I've posted before about the divisive reaction occuring in the library world to the forthcoming AACR3 drafts. A new development came about this week when the Program for Cooperative Cataloging (PCC) publicly released their official comments sent to CC:DA (who will then send them on to the JSC) on the AACR3 part 1 draft.
I find the comments strange, to say the least. They're not consistent in tone, which I suppose can be expected for a document compiled from comments from a number of people. But for the most part, it keeps a reasonable message, connecting specific comments to large-scale goals. One major complaint of the document is that evaluation is happening before the introduction is written outlining the principles underlying the rules. While this is true, it's not as if there is no information available on what these principles are. They are discussed in virtually every presentation on AACR3 (some presentation slides are online) and are given in a more formal discussion paper on the AACR3 site. More information on AACR3, its goals, and development process, are available from the JSC site.
The PCC comments spend several pages lampooning the process by which AACR3 is being developed. No news there, and I understand they do this to get on the record objecting, but I wonder if it doesn't do them more harm than good. Certainly at this point the process isn't going to change, and I can envision a reader at the JSC giving less weight to the wealth of very reasonable feedback present in the bulk of the document as a result of the opening diatribe. But then again I could definitely be wrong about that.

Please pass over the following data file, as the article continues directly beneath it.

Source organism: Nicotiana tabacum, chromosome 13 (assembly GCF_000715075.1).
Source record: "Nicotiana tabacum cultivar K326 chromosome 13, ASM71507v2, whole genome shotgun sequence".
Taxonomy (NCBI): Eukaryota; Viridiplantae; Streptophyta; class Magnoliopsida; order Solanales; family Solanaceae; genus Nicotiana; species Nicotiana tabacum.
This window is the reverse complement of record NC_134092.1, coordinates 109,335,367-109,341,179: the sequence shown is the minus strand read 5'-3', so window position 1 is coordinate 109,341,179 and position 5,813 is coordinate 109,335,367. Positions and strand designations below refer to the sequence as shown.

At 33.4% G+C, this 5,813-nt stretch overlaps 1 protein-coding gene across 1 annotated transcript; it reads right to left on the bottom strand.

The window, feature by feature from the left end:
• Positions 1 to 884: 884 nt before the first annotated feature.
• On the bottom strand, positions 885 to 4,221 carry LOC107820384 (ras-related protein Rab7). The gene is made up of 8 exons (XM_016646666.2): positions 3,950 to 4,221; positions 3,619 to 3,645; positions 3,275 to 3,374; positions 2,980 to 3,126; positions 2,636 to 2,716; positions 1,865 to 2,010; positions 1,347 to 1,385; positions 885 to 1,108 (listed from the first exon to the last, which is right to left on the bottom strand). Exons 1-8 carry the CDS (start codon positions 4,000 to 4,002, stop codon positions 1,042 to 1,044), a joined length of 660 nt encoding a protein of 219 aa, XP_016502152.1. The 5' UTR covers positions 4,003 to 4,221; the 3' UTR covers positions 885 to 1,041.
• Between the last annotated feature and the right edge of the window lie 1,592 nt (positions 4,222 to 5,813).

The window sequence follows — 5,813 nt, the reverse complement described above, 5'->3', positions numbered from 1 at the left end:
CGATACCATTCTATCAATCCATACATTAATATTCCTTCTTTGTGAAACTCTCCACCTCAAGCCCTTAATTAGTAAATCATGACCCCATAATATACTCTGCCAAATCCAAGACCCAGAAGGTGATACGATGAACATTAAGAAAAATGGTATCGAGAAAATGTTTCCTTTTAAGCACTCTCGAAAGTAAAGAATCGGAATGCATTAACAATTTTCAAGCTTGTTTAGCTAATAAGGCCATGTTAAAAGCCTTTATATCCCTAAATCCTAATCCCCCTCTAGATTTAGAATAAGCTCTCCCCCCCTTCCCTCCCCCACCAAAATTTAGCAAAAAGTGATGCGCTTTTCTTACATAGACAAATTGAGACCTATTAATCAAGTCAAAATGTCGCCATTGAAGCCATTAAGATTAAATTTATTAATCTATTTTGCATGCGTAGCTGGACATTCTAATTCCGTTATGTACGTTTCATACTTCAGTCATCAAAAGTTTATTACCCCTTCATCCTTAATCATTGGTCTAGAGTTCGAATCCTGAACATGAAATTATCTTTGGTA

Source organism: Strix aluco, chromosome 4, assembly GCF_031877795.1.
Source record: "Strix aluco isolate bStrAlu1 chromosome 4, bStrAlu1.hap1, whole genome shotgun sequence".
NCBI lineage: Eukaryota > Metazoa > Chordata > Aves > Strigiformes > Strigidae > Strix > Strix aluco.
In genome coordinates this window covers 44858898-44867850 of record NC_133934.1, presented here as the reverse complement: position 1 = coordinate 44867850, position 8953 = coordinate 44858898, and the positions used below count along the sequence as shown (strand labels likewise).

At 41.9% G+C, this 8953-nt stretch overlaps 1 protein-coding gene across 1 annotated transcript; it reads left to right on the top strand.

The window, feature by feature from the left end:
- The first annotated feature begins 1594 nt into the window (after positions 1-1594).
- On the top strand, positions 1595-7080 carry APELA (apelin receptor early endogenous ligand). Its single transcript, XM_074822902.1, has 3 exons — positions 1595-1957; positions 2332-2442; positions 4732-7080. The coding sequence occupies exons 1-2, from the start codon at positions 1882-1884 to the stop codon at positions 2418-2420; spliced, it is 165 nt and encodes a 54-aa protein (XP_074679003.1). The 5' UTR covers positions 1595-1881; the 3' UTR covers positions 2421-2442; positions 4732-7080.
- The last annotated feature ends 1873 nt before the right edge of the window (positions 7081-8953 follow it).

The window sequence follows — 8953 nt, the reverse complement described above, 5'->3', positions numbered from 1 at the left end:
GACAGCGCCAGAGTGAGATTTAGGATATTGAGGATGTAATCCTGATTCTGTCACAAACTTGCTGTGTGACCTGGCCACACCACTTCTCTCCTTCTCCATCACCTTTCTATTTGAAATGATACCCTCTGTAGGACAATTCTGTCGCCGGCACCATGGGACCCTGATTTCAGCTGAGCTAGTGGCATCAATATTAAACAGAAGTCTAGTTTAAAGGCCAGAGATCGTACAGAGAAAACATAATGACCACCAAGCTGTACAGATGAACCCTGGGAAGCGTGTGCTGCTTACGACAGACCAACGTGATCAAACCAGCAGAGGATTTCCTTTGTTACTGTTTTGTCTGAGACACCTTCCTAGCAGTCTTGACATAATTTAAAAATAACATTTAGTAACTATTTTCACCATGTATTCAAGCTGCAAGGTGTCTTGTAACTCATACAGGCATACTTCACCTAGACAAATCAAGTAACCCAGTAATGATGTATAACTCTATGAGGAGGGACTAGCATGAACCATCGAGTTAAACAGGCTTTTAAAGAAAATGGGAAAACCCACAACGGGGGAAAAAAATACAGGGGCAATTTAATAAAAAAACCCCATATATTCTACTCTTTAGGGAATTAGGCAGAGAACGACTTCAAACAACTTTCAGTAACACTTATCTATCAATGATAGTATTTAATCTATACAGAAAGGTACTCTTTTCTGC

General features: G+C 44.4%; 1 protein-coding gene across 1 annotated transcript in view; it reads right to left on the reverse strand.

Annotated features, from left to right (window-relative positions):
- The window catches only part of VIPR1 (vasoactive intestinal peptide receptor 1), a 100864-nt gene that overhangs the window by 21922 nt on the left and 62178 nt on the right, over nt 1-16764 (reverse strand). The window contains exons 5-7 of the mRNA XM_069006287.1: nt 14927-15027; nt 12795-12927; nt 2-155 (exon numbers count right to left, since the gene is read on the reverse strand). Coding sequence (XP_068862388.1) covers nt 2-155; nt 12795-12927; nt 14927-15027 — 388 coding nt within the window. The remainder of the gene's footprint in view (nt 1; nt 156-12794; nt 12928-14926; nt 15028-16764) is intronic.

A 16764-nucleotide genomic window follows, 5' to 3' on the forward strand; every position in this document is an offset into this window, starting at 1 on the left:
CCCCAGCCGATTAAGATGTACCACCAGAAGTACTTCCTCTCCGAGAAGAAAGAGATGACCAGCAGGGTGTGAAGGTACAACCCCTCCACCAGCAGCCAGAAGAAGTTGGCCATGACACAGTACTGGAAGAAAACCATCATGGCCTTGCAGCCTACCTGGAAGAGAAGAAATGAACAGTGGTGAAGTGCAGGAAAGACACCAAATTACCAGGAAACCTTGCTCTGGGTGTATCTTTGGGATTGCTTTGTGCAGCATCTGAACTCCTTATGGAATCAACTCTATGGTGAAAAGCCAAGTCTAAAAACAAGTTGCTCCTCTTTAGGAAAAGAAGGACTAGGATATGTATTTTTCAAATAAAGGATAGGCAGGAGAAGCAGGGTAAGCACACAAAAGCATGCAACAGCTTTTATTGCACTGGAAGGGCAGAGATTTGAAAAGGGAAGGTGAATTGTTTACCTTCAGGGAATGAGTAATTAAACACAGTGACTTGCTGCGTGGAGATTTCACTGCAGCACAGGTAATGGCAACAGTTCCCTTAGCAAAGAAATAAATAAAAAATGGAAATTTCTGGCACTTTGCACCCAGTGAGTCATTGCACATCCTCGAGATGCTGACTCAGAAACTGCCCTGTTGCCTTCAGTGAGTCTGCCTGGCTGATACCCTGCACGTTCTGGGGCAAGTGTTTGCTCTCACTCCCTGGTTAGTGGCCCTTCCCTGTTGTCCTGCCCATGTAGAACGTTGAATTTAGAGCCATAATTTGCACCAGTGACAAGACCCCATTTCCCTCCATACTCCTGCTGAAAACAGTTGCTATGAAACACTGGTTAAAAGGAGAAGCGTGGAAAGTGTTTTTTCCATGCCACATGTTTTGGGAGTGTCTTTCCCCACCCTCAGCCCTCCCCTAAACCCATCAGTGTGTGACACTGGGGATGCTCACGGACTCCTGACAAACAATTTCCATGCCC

There is one other major item of interest to me in this document. The paragraph beginning on page 9 and continuing on page 10 (those are the page #s in the PDF, the printed page #s are 8 and 9), contains what I can only characterize as a threat:
"If COP/JSC continue AACR3 along its current path, AACR3 simply will not be worth our while...AACR3 will become an even bigger laughing-stock in the broader information community. As Chair of the Program for Cooperative Cataloging's Standing Committee on Standards, I feel that I will need to recommend to PCC to look for or develop alternate metadata standards to govern its records."
If this is a threat, it rings as an empty one. While I back to some extent the community asking for more open access to the AACR3 revision process, I don't believe this sort of statement will cause anything to change. Maybe over the next few decades we'll see a large-scale shift in library descriptive practices away from AACR in favor of something else. I'm a bit skeptical of this, but it could happen, albeit slowly. The rhetoric here sounds to me like a child holding her breath and threatening to run away (and believe me, I know how those children feel!). It doesn't read as effective in meeting its goal.
But I don't want these few statements to take away from a great deal of very useful comments in this document. This is the chance to let voices be heard in AACR3 development; here's hoping they don't fall on deaf ears.